Don't Shoot Yourself With The Second Arrow
Submitted by: lalapancakes⚫ 10 months ago
Stop voluntarily hurting yourself after you’ve been involuntarily hurt. There is an actual term for such a thing I picked up through the neurology department over at UCLA. If you’ve sustained injury, then try to not let your mind take you down a dark path of “what if’s” and "for shames" regarding your injury and future. It will only influence more pointless anguish.
If you’ve suffered a traumatic event in your life, don’t trick yourself into thinking you don’t deserve the good things later in life because of some kind of self sabotaging reason. If you have a symptom which “could be” a kind of indicator to a greater issue, don’t let your mind get carried away with the worst case scenario because there’s a greater chance it’s nothing - and you’re just having a weird symptom that day. Take a breath. Refocus. Give yourself some space. What happens after something traumatic, be it emotional or physical, is considered - what the medical profession refers to, as 'the second arrow.'
The idea is when you’re wounded by the first arrow, it’s not your fault. Afterwards, you’ll tend to fixate, to psychologically wound yourself beyond - that’s the second arrow. You are shooting yourself by self loathing, by blame, by being obsessive about the thing that initially wounded you.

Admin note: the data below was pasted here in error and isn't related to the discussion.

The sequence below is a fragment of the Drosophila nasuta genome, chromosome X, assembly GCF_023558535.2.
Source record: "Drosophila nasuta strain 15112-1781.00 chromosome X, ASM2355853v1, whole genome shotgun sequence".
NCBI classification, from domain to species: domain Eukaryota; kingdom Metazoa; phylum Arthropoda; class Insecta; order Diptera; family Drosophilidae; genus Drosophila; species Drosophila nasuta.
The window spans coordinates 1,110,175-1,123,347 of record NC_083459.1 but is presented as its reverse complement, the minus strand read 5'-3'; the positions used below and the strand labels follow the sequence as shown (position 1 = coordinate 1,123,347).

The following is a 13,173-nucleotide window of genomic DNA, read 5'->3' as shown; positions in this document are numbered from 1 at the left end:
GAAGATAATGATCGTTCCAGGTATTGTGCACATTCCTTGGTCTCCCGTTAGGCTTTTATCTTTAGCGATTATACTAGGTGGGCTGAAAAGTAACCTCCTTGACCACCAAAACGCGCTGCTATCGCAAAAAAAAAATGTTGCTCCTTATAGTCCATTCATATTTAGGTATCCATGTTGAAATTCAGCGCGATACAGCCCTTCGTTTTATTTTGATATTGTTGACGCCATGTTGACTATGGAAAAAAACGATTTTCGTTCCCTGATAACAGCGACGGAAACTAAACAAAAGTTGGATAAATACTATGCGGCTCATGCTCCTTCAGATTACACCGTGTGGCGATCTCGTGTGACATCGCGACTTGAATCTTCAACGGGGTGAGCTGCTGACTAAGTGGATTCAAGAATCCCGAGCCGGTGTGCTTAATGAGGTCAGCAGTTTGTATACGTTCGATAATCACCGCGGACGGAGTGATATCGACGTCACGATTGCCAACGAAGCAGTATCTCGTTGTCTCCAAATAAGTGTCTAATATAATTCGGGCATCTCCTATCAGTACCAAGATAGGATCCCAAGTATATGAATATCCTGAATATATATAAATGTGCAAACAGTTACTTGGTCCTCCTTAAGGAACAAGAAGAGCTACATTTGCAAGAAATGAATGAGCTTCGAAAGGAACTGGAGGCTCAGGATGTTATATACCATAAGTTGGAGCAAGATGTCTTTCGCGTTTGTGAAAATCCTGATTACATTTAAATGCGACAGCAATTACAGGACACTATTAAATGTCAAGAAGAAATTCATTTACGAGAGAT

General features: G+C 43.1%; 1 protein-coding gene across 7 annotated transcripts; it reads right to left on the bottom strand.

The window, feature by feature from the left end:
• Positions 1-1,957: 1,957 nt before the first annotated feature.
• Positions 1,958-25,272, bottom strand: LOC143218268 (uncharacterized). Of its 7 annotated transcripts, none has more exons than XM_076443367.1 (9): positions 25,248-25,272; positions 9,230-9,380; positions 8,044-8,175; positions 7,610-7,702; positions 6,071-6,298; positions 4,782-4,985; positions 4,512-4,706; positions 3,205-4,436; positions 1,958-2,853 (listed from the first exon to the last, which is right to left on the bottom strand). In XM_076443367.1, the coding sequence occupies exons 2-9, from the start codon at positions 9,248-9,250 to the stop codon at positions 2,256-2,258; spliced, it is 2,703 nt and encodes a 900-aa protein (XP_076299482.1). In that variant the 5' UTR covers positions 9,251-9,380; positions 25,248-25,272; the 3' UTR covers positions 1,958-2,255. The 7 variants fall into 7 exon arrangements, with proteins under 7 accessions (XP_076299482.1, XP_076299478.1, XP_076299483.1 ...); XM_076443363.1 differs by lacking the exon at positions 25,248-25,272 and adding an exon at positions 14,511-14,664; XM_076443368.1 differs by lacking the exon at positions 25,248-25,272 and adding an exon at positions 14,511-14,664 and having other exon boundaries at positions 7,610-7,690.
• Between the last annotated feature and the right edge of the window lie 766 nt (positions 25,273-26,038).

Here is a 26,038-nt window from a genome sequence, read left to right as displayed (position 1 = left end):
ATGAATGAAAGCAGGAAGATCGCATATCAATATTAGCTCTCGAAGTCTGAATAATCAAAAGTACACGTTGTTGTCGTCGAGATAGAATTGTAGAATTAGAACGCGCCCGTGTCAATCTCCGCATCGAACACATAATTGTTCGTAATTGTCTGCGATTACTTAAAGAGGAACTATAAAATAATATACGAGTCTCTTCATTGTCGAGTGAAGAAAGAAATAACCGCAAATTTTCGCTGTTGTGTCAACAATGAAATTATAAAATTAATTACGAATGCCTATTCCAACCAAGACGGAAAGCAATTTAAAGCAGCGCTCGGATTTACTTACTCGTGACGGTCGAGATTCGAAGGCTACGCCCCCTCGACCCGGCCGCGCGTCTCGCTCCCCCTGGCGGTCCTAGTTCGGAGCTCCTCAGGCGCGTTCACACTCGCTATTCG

“I understood his analogy in relation to my physical, mental and emotional wellbeing; acknowledging what is there – pain, frustration, anger, fatigue - without amplifying it. Then a door blew open and I saw how his example related to our relationship with others. Suddenly I saw arrows everywhere.
The Buddha once asked a student, ‘If a person is struck by an arrow, is it painful?’ The student replied , ‘It is.’ The Buddha then asked, ‘If the person is struck by a second arrow, is that even more painful?’ The student replied again, ‘It is.’ The Buddha then explained, ‘In life, we cannot always control the first arrow. However, the second arrow is our reaction to the first. And with this second arrow comes the possibility of choice.’”